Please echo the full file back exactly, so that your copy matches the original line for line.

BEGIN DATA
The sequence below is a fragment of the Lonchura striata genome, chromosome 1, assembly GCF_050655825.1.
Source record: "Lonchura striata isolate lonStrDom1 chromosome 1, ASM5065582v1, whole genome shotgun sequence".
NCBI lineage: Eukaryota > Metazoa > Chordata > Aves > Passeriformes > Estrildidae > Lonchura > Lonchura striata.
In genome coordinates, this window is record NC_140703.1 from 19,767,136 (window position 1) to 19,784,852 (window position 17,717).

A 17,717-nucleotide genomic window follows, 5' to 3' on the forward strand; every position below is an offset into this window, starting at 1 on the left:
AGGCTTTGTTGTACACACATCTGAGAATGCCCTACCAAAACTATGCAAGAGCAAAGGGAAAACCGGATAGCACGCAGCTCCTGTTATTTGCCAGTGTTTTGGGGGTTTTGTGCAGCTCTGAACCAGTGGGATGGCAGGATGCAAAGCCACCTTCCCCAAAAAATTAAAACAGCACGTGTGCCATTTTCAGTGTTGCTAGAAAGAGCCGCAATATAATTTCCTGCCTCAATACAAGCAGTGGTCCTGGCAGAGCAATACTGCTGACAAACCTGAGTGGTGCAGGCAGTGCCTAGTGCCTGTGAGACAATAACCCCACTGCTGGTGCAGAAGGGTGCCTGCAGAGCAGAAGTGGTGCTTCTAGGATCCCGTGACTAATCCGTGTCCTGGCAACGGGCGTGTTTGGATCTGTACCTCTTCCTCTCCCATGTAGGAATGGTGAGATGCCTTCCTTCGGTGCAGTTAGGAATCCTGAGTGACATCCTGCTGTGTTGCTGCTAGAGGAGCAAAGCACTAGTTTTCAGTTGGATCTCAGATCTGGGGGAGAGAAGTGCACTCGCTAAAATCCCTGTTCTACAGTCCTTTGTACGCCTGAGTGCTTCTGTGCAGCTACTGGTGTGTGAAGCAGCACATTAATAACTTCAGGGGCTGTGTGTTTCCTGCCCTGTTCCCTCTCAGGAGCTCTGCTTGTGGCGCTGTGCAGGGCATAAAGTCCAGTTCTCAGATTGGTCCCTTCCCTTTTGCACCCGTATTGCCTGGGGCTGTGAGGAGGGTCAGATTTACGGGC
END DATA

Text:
The sequence below is a fragment of the Lonchura striata genome, chromosome 1, assembly GCF_050655825.1.
Source record: "Lonchura striata isolate lonStrDom1 chromosome 1, ASM5065582v1, whole genome shotgun sequence".
NCBI lineage: Eukaryota > Metazoa > Chordata > Aves > Passeriformes > Estrildidae > Lonchura > Lonchura striata.
In genome coordinates, this window is record NC_140703.1 from 19,767,136 (window position 1) to 19,784,852 (window position 17,717).

A 17,717-nucleotide genomic window follows, 5' to 3' on the forward strand; every position below is an offset into this window, starting at 1 on the left:
AGGCTTTGTTGTACACACATCTGAGAATGCCCTACCAAAACTATGCAAGAGCAAAGGGAAAACCGGATAGCACGCAGCTCCTGTTATTTGCCAGTGTTTTGGGGGTTTTGTGCAGCTCTGAACCAGTGGGATGGCAGGATGCAAAGCCACCTTCCCCAAAAAATTAAAACAGCACGTGTGCCATTTTCAGTGTTGCTAGAAAGAGCCGCAATATAATTTCCTGCCTCAATACAAGCAGTGGTCCTGGCAGAGCAATACTGCTGACAAACCTGAGTGGTGCAGGCAGTGCCTAGTGCCTGTGAGACAATAACCCCACTGCTGGTGCAGAAGGGTGCCTGCAGAGCAGAAGTGGTGCTTCTAGGATCCCGTGACTAATCCGTGTCCTGGCAACGGGCGTGTTTGGATCTGTACCTCTTCCTCTCCCATGTAGGAATGGTGAGATGCCTTCCTTCGGTGCAGTTAGGAATCCTGAGTGACATCCTGCTGTGTTGCTGCTAGAGGAGCAAAGCACTAGTTTTCAGTTGGATCTCAGATCTGGGGGAGAGAAGTGCACTCGCTAAAATCCCTGTTCTACAGTCCTTTGTACGCCTGAGTGCTTCTGTGCAGCTACTGGTGTGTGAAGCAGCACATTAATAACTTCAGGGGCTGTGTGTTTCCTGCCCTGTTCCCTCTCAGGAGCTCTGCTTGTGGCGCTGTGCAGGGCATAAAGTCCAGTTCTCAGATTGGTCCCTTCCCTTTTGCACCCGTATTGCCTGGGGCTGTGAGGAGGGTCAGATTTACGGGC